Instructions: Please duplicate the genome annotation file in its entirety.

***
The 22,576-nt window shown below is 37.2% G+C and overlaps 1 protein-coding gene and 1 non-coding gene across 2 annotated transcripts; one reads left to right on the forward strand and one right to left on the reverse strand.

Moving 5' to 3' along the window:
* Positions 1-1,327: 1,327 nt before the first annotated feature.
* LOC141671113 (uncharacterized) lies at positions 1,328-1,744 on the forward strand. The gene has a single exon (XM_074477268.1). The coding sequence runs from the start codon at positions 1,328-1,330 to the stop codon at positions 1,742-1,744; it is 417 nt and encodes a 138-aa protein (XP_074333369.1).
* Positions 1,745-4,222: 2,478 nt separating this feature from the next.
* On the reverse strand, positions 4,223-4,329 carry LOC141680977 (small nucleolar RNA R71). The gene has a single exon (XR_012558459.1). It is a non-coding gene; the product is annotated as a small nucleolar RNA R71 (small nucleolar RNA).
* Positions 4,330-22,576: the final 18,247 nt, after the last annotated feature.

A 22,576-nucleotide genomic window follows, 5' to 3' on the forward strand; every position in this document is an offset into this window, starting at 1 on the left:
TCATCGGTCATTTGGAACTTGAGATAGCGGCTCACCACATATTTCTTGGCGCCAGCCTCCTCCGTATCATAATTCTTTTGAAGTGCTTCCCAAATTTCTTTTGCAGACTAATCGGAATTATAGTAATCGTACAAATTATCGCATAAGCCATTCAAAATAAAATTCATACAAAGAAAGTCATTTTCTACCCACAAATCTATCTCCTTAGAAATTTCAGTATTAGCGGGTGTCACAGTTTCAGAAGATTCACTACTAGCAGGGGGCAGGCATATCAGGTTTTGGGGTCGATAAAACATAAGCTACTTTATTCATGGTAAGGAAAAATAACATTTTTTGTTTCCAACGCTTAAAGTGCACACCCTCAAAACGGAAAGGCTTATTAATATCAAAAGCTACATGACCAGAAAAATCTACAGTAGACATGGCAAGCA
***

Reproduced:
The 22,576-nt window shown below is 37.2% G+C and overlaps 1 protein-coding gene and 1 non-coding gene across 2 annotated transcripts; one reads left to right on the forward strand and one right to left on the reverse strand.

Moving 5' to 3' along the window:
* Positions 1-1,327: 1,327 nt before the first annotated feature.
* LOC141671113 (uncharacterized) lies at positions 1,328-1,744 on the forward strand. The gene has a single exon (XM_074477268.1). The coding sequence runs from the start codon at positions 1,328-1,330 to the stop codon at positions 1,742-1,744; it is 417 nt and encodes a 138-aa protein (XP_074333369.1).
* Positions 1,745-4,222: 2,478 nt separating this feature from the next.
* On the reverse strand, positions 4,223-4,329 carry LOC141680977 (small nucleolar RNA R71). The gene has a single exon (XR_012558459.1). It is a non-coding gene; the product is annotated as a small nucleolar RNA R71 (small nucleolar RNA).
* Positions 4,330-22,576: the final 18,247 nt, after the last annotated feature.

A 22,576-nucleotide genomic window follows, 5' to 3' on the forward strand; every position in this document is an offset into this window, starting at 1 on the left:
TCATCGGTCATTTGGAACTTGAGATAGCGGCTCACCACATATTTCTTGGCGCCAGCCTCCTCCGTATCATAATTCTTTTGAAGTGCTTCCCAAATTTCTTTTGCAGACTAATCGGAATTATAGTAATCGTACAAATTATCGCATAAGCCATTCAAAATAAAATTCATACAAAGAAAGTCATTTTCTACCCACAAATCTATCTCCTTAGAAATTTCAGTATTAGCGGGTGTCACAGTTTCAGAAGATTCACTACTAGCAGGGGGCAGGCATATCAGGTTTTGGGGTCGATAAAACATAAGCTACTTTATTCATGGTAAGGAAAAATAACATTTTTTGTTTCCAACGCTTAAAGTGCACACCCTCAAAACGGAAAGGCTTATTAATATCAAAAGCTACATGACCAGAAAAATCTACAGTAGACATGGCAAGCA